The Collegian
Monday, November 28, 2022

A Quick Interview with DJ Mike Street

<p><em>Graphic by YounHee Oh, The Collegian</em></p>

Graphic by YounHee Oh, The Collegian

Editor's Note: The views and opinions expressed in this article do not reflect those of The Collegian.   

Recently, I was able to get a hold of Mike Street, a DJ at 106.5 The Beat. As a college radio DJ myself, I wanted to know more about broadcasting and ask him about being in professional radio. Street is not only a DJ but he also serves as the brand manager for 106.5 The Beat, Hot 105.7 in Milwaukee, Wisconsin and Big 98.5 Country in Richmond, Virginia.

Street, ‘92, got his start in radio at the University of Richmond. He was a DJ at the campus station, WDCE 90.1FM. His first show was in February of 1989. It was Black History Month, and he was the first mix show on the air at WDCE. The show was called UR House Party because according to Street, “We just had that house party vibe.” He eventually made his way over to 106.5 The Beat and has been hosting The Mike Street Show from 2 p.m. - 6 p.m. Monday through Saturday.

Ben Queen: Tell me about the Mike Street Show?

Mike Street: It’s more music than anything. It's just me trying to make it through the day hanging out with somebody, that's all the show is. It’s the equivalent of if you're scrambling to make it through the day and you FaceTime somebody. We're only going to talk about the stuff that we want to talk about. We're going to play some music and not look at the clock. I try not to harp on too many negative things. I do the necessary things, like during the pandemic you have to talk pandemic talk. ‘Keep your hands clean! Wear your mask!’ And if people got tired of me talking about that, I’d say, ‘Well I'm tired of people being sick.’ Also, if there are tragedies going on we will address those briefly and send everybody to the appropriate resources. Then, get back to what we were playing.

Queen: How do you decide what to play on your show?

Street: It's a mixture, but it’s mostly research-based. We have access to research of what people who listen to our station want to hear and don't want to hear, and we definitely stay closer to the ‘want to hear’ part. And then as new music comes out, we determine which of those songs to play by looking at the trends of what they like and then add a couple artists that we haven't played that we like. We have access to Shazam numbers to see if people are Shazaming this song a lot, or if people are streaming this song a lot.

A lot goes into trying to figure out which new songs to mix into what we do, but it's definitely scientific. A lot of people don’t get why we keep playing a certain song, but it’s because a lot of people like the song. Just because you don't doesn't mean that most people you know don't really like the song. It’s research-based and mixed with a gut feeling. It also helps if you’re from the area or you know people who are in the demographic that you're trying to reach.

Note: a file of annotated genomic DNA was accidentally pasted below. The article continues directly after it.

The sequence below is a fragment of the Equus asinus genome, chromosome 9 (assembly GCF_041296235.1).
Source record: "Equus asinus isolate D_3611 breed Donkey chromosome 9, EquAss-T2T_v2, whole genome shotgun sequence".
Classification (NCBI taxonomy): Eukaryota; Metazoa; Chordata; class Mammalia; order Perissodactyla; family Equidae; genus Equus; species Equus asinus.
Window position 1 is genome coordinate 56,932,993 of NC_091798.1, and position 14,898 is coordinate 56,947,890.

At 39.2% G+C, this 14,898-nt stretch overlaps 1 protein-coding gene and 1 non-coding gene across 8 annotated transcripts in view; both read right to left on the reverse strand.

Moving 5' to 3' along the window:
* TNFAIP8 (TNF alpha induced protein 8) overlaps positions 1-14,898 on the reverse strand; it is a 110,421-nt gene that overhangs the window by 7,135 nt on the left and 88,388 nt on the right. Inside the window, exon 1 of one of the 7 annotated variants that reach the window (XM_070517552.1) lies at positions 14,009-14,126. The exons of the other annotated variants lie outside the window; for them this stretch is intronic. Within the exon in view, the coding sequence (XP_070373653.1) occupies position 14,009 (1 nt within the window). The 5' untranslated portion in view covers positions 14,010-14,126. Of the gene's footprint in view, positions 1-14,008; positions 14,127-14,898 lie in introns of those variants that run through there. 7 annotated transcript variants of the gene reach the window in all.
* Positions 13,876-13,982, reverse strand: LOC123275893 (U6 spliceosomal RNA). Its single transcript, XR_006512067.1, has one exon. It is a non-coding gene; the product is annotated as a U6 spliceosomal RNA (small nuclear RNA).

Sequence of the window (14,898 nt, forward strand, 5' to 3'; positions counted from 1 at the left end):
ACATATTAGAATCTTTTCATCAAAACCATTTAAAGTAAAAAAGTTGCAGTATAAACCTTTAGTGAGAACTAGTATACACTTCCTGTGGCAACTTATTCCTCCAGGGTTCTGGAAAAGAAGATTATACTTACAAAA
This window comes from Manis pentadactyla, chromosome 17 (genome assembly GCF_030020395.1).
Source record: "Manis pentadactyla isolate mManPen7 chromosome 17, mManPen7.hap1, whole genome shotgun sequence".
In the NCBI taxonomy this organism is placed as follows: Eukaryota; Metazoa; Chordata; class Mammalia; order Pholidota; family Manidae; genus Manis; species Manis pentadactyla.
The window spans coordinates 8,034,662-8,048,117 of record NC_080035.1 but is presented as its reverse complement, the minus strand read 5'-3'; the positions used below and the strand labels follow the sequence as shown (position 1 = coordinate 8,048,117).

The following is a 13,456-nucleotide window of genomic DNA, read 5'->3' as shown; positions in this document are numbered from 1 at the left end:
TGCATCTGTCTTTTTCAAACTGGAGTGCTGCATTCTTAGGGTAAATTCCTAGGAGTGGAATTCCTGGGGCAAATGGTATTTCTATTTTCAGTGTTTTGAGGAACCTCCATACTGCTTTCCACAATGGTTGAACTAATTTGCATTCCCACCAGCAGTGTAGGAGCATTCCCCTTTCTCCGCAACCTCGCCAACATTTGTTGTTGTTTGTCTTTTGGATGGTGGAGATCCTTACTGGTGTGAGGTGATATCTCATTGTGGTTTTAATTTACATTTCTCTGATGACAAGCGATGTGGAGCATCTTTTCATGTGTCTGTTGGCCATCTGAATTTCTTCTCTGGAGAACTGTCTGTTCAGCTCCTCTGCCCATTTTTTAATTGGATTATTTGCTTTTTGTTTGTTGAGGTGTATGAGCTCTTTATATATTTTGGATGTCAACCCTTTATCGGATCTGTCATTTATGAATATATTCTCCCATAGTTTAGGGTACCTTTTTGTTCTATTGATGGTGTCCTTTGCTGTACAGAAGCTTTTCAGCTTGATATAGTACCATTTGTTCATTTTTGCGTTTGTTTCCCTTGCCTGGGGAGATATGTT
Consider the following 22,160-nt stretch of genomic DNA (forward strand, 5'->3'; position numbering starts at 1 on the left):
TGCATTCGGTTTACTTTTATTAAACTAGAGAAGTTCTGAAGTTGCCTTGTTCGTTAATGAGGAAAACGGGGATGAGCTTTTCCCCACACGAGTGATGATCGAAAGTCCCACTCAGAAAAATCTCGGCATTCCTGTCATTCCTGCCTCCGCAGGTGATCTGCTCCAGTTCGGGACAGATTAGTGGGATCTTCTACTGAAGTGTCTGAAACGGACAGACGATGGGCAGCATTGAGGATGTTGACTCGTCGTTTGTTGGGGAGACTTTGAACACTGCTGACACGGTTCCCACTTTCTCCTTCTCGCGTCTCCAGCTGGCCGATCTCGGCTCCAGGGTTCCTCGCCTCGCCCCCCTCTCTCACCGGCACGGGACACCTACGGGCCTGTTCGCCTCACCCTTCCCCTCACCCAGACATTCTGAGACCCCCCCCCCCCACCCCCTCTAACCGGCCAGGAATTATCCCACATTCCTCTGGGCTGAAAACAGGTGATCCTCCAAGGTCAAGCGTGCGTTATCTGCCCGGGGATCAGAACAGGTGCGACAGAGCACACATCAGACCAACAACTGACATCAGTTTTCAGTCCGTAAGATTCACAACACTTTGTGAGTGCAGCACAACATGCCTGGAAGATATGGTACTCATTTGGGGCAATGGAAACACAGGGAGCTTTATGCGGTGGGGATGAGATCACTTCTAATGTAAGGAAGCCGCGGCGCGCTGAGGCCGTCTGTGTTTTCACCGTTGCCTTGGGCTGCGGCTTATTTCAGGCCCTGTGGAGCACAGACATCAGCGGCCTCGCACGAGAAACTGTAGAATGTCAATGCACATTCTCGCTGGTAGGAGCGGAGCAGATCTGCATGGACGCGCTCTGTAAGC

Even I was skeptical at first, but it works. As a mix show DJ, you train yourself to play the hot new singles first because that’s what works in that environment. Radio is different, so you have to restrain yourself from only playing something that’s brand new. You can do it, but you have to be scientific about it.

Queen: What are some of the greatest accomplishments from your radio career?

Street: I've won a Marconi Award. The Marconi [Radio] Awards are awards given by the National Association of Broadcasters for excellence in radio. I want to say it was in 2019. I won for best Medium Market Personality of the Year. The second greatest is that we were just nominated this year for Urban Station of the Year. We were up against some pretty good stations, too — WALR in Atlanta, WKYS in D.C., WMBX in Florida and WWPR in New York.

Queen: And the most important question I ask everyone in music: What is your favorite album?

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Street: Oh gosh, of all time? Actually, I just did a podcast on perfect albums, but my favorite album is not a perfect album. I don't know man; I'd have to get back with you on my favorite album. I’m dealing with at least 40 years worth of personal music, and then you add in music that I went back and listened to from before I was born. It’s kind of hard to pick and it changes depending on my mood.

Later, Mike Street gave a list of some of his top albums (in no particular order):

-”Off the Wall” by Michael Jackson

-”Best of Parliament” by Parliament

-”Best of Take 6” by Take 6

-”It Takes a Nation of Millions” by Public Enemy

-”De La Soul is Dead” by De La Soul

-”Death Certificate” by Ice Cube

-”Ready to Die” by The Notorious B.I.G.

-”The Blueprint” by JAY-Z

Contact columnist Ben Queen at ben.queen@richmond.edu.

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